Come late November, the Michigan fanbase is used to singing the same melancholy song:
There’s always next year.
But, as the Wolverines have espoused since the first day of the season, this year — and this team — is different.
On Saturday, when Michigan led Ohio State at the half, fans started to believe that it could be true. The 14-13 score was hardly an indication of the dominance to come, but rather a hint that this time, maybe, their confidence wasn’t misplaced.
The momentum in the stands continued to grow with each ensuing touchdown. When senior running back Hassan Haskins brought the score to 34-20 with a touchdown early in the fourth quarter — his fourth of the day — the feeling turned from excitement to one of surreal acceptance. Fans might not have to wait any longer.
By the time Haskins ran into the end zone with the Wolverines’ sixth and final touchdown with just over two minutes left on the clock, the spots of red began to disappear from the stadium as Ohio State fans tried to avoid the inevitable. Michigan was going to win and the field would fill with maize and blue.
The fanbase that has sustained itself on blind hope and willpower for nearly a decade has finally gotten what it wants: a win against Ohio State.
But what happens from here?
When you’ve already surpassed your own bar for success, how do you gauge what comes after? It’s a question Michigan coach Jim Harbaugh has surely had to ask himself several times this year.
“Just everything about the team,” Harbaugh said. “Every day, every week, every month. Going back to the beginning of this year, it’s always felt like the beginning. Accomplish one goal then go to the next and the next and the next.”
Coming into the season carrying mediocre expectations, the Wolverines have raised their ceiling with each win. On Saturday, they shattered it completely.
The win opened doors for the remainder of the season, doors Harbaugh has never walked through. A Big Ten Championship and College Football Playoff berth are well within reach.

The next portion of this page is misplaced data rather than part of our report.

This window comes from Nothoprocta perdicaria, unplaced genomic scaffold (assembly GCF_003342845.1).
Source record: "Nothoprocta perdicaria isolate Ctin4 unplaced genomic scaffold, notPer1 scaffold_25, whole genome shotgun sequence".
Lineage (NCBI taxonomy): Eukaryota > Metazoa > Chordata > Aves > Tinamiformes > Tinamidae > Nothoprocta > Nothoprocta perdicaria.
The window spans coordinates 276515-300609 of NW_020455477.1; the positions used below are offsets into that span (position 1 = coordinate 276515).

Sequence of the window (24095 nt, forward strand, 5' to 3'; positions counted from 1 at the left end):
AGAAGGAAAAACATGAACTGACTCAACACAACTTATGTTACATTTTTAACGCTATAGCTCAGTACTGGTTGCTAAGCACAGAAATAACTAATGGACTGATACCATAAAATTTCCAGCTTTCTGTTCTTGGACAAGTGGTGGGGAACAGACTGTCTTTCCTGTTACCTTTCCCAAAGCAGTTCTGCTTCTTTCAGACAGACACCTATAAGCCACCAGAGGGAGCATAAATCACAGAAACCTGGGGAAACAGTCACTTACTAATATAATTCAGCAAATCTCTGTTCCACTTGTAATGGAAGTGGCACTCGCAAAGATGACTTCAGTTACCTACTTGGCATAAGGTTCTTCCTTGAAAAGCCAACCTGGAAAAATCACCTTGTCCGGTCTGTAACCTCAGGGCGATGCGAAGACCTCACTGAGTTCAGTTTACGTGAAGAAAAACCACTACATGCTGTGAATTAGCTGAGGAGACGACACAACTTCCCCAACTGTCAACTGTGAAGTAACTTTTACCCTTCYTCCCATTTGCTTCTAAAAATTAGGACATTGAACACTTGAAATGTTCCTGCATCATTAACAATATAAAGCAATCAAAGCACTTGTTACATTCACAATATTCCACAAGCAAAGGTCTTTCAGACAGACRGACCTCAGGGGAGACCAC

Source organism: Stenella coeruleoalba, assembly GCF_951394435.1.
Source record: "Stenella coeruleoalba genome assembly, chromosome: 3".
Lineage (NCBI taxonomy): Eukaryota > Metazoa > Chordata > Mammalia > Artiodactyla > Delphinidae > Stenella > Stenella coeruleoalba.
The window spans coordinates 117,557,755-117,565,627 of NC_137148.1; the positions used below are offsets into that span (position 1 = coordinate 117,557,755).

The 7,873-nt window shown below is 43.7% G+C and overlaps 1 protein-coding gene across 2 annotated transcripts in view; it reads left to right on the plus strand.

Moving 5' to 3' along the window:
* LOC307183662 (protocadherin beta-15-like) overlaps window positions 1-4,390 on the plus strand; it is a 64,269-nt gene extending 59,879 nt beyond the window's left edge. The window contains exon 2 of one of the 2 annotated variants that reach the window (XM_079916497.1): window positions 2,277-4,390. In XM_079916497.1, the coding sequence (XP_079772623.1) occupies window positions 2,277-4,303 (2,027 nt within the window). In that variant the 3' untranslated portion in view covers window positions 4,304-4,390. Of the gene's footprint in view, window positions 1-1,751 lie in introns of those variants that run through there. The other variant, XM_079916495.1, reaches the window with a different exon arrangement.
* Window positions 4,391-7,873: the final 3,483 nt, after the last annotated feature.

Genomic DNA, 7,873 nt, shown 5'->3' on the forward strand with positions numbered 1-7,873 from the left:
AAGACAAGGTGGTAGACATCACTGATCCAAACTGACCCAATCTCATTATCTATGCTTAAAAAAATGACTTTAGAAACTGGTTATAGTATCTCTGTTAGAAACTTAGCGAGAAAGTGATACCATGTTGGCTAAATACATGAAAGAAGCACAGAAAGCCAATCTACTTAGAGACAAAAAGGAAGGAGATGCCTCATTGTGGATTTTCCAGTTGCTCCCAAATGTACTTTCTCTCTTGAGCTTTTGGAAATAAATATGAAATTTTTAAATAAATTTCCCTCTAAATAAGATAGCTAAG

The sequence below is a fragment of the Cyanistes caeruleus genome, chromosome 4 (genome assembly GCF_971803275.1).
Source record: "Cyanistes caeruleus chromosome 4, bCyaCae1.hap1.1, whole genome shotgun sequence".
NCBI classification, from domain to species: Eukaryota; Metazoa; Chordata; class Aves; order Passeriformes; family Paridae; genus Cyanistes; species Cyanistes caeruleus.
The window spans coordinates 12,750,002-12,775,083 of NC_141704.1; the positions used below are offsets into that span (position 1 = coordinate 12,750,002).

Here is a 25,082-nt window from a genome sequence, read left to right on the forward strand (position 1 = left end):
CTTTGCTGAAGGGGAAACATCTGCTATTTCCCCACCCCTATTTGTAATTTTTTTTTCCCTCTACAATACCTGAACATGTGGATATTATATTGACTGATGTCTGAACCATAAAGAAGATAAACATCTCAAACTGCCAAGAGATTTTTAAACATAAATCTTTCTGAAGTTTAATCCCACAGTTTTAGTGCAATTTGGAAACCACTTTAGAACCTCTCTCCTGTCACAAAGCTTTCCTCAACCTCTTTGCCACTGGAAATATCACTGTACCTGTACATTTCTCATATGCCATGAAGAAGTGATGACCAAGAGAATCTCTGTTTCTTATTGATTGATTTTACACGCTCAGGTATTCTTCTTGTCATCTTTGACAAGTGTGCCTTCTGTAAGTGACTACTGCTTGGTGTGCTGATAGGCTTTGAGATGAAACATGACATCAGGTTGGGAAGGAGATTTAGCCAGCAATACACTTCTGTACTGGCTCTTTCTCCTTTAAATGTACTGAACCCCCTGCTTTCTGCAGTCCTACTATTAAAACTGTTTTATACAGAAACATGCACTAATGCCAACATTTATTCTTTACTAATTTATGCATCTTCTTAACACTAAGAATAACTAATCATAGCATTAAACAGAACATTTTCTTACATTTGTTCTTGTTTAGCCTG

It’s been said before every big game in Harbaugh’s seven-year tenure, but this time the notion rings true more than ever:
This is very possibly the turning point in the Harbaugh era, the moment the former-Michigan quarterback has been waiting for, a chance to elevate this program into the upper echelon of college football.
Or it could be a repeat of 2011, a good team and a good season that ended one Ohio State drought just to start another.
The difference between this being a different Michigan team and a different Michigan program will be decided in the coming weeks.
A different Michigan team can end the season 11-2 with a win over the Buckeyes and an appearance at a Big Ten Championship. A different Michigan program has to prove to recruits that Harbaugh has made good on his promise and made the Wolverines a real national contender. That would mean capturing the program’s first Big Ten Championship since 2004 and notching its first-ever berth in the playoff.
When Harbaugh said in his postgame press conference that this felt more like the beginning than the culmination, this was what he meant. Michigan has moved past its biggest hurdle under Harbaugh — and its largest barrier to success since the turn of the century — opening a whole new box of challenges.
There’s a different feeling about this team, obviously. If anyone can pass through the challenges ahead, it’s this team. A team that’s kept its fans on their feet and sent them out onto the field at the end of the game.
And players feel confident that they can keep it going.
“Long term, we’ve set the expectation now,” junior quarterback Cade McNamara said. “It’s been so long since we beat Ohio State, but we did that today. For the guys coming back, now we’ve got to do that every single year. We know what it took.”
The Wolverines proved they knew what it took to turn the page on Ohio State. In the coming weeks, we will find out if they have what it takes to start a whole new chapter of Michigan football.
Managing Sports Editor Lane Kizziah can be reached on Twitter @KizziahLane.